By Jenn M. Jackson
December 16, 2020
After months of text messages, cold calls, voting ads, and lawn signs, the election is now over. Many American voters have been working to move forward together and put the ugliness of the election behind us. But, for many of us, interacting with neighbors and coworkers puts us in close contact with people who voted for Trump. They voted for the man who told congresswomen of color to “go back” to their “crime-infested” countries, made comments that overlooked the migrant children in cages on the US/Mexico border, and downplayed the effects of a global pandemic that’s claimed the lives of over 300,000 Americans. While moving forward has been the message of the Democratic Party, it’s hard to get past the damage done over the last four years.
How, exactly, are we supposed to come together when the political commitments and ideological beliefs of nearly 50 percent of the electorate are rooted in white supremacy and the systemic disprivileging of marginalized Americans?
After his election, President-elect Joe Biden said that Trump voters “are not our enemies.” In both his formal acceptance speech and his pre-win talk just a day before the election was called, Biden encouraged Americans who might feel betrayed or begrudgingly toward one another to come together as one America. Instead of remaining in opposition, he said, “Let’s give each other a chance. It’s time to put away the harsh rhetoric. To lower the temperature. To see each other again. To listen to each other again. To make progress. We must stop treating our opponents as our enemy. We are not enemies. We are Americans.”
When president-elect Biden said those words, I wondered how, exactly, were we supposed to move forward and come together when the political commitments and ideological beliefs of nearly 50 percent of the electorate are rooted in white supremacy and the systemic disprivileging of marginalized Americans. How do we give chances to people who, when given the opportunity, would choose the President who told the Proud Boys, a far-right, male-chauvinist extremist group, to “stand back and stand by”?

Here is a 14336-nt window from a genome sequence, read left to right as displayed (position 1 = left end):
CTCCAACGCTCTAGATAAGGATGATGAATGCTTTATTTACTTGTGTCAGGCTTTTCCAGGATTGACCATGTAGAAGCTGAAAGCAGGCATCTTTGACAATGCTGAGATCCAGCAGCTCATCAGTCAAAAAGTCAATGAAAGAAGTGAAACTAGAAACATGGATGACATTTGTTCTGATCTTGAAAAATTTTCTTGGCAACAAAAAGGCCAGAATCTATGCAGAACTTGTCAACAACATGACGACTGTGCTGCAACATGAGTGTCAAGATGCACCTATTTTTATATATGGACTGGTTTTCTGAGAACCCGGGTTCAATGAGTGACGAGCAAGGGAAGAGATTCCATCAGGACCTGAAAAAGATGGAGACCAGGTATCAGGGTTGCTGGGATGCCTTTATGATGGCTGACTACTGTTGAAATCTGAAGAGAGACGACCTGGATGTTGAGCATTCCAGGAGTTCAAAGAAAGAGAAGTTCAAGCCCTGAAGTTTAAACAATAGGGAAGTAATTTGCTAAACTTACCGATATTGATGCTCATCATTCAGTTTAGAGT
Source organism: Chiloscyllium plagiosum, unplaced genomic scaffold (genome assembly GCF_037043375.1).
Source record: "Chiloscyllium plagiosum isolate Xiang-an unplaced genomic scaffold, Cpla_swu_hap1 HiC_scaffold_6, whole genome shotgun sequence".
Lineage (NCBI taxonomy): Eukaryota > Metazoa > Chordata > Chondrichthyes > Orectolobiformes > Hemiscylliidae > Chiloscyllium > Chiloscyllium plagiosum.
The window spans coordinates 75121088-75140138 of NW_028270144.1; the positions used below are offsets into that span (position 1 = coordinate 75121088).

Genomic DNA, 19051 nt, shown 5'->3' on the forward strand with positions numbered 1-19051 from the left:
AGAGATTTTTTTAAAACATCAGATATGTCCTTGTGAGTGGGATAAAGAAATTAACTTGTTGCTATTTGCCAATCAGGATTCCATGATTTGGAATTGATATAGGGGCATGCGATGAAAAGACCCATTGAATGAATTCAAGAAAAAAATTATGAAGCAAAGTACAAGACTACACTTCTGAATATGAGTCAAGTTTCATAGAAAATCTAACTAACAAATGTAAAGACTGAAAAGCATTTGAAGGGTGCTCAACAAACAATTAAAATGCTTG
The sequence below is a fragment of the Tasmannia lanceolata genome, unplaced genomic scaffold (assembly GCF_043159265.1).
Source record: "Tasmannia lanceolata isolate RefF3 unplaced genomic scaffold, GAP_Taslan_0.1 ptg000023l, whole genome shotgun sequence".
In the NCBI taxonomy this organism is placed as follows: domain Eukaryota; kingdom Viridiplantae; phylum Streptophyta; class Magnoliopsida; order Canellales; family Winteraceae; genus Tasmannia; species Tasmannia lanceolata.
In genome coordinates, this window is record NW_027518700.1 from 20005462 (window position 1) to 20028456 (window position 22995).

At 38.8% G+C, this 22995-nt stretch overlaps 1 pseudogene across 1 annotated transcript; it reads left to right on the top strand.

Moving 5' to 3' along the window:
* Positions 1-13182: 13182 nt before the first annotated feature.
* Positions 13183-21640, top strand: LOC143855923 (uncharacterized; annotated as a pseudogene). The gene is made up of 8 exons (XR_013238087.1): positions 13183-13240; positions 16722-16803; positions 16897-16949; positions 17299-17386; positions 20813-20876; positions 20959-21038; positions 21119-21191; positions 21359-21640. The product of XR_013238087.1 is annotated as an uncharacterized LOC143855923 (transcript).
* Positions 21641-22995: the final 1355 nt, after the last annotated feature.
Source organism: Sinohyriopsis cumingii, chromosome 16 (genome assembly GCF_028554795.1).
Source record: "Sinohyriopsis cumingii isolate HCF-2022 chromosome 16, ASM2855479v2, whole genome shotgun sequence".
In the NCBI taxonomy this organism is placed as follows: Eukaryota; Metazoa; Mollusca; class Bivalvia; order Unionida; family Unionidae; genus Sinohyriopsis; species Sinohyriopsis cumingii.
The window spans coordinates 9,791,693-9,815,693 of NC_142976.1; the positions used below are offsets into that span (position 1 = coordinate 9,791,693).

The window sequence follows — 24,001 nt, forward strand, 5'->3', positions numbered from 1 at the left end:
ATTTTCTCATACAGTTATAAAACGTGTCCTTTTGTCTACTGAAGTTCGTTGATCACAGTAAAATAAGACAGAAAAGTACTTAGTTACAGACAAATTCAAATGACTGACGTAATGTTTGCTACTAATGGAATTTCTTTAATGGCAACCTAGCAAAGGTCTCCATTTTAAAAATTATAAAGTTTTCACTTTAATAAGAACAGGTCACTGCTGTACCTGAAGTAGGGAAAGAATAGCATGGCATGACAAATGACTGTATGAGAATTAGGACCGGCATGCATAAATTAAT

Black Americans continue to hold, on average, more radical political beliefs than their non-Black peers. Meanwhile, young white Americans were the least likely to support working toward racial progress in the United States.
Over 73.5 million Americans cast their ballots for Trump this election cycle with a plurality of both white men and women in support. In response to his loss, some Trump voters have experienced feelings of grief, despair, and anguish (some of them remain in disbelief that the results are valid). That means, they watched him mis-manage the COVID-19 crisis, they observed Black and Latinx Americans being disproportionately affected by COVID-19, and saw him work to dismantle healthcare protections during a global health crisis, and they still wanted to maintain the status quo.
These differences–not just in perspective but lived experience–are not just evident among older Americans, but also are visible among young adults. The August 2020 GenForward Data holds some indication as to the differences between young Americans when it comes to changing the status quo in the United States. When asked about the best way to make racial progress in the United States, revolution was the answer most often chosen among Black American young adults (19%), compared to 9% of Asian American, 13% of Latinx, and 11% of white young adults. This refers to the ways that young Black Americans are looking for systemic change, recognizing that incremental policy changes that tweak outcomes have little impact on their day-to-day lives and the opportunities made available to them and their communities.